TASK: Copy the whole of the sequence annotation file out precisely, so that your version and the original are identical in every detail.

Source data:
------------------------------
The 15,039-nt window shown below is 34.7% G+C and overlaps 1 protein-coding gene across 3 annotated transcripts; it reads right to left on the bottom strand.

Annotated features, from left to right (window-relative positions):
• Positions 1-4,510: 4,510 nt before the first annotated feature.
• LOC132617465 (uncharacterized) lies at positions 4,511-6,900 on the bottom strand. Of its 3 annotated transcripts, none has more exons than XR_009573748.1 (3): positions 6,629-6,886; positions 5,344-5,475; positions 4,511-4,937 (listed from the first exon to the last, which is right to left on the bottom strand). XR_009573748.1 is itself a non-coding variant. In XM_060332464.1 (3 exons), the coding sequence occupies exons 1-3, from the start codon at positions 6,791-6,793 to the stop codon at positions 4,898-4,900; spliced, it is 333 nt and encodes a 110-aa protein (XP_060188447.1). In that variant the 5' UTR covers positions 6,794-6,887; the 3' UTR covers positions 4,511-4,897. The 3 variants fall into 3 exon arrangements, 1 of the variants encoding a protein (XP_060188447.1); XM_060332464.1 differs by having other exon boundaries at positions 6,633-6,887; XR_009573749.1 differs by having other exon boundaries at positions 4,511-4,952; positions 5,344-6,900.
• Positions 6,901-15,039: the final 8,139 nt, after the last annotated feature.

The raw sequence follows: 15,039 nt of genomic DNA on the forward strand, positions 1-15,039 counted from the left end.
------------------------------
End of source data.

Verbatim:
The 15,039-nt window shown below is 34.7% G+C and overlaps 1 protein-coding gene across 3 annotated transcripts; it reads right to left on the bottom strand.

Annotated features, from left to right (window-relative positions):
• Positions 1-4,510: 4,510 nt before the first annotated feature.
• LOC132617465 (uncharacterized) lies at positions 4,511-6,900 on the bottom strand. Of its 3 annotated transcripts, none has more exons than XR_009573748.1 (3): positions 6,629-6,886; positions 5,344-5,475; positions 4,511-4,937 (listed from the first exon to the last, which is right to left on the bottom strand). XR_009573748.1 is itself a non-coding variant. In XM_060332464.1 (3 exons), the coding sequence occupies exons 1-3, from the start codon at positions 6,791-6,793 to the stop codon at positions 4,898-4,900; spliced, it is 333 nt and encodes a 110-aa protein (XP_060188447.1). In that variant the 5' UTR covers positions 6,794-6,887; the 3' UTR covers positions 4,511-4,897. The 3 variants fall into 3 exon arrangements, 1 of the variants encoding a protein (XP_060188447.1); XM_060332464.1 differs by having other exon boundaries at positions 6,633-6,887; XR_009573749.1 differs by having other exon boundaries at positions 4,511-4,952; positions 5,344-6,900.
• Positions 6,901-15,039: the final 8,139 nt, after the last annotated feature.

The raw sequence follows: 15,039 nt of genomic DNA on the forward strand, positions 1-15,039 counted from the left end.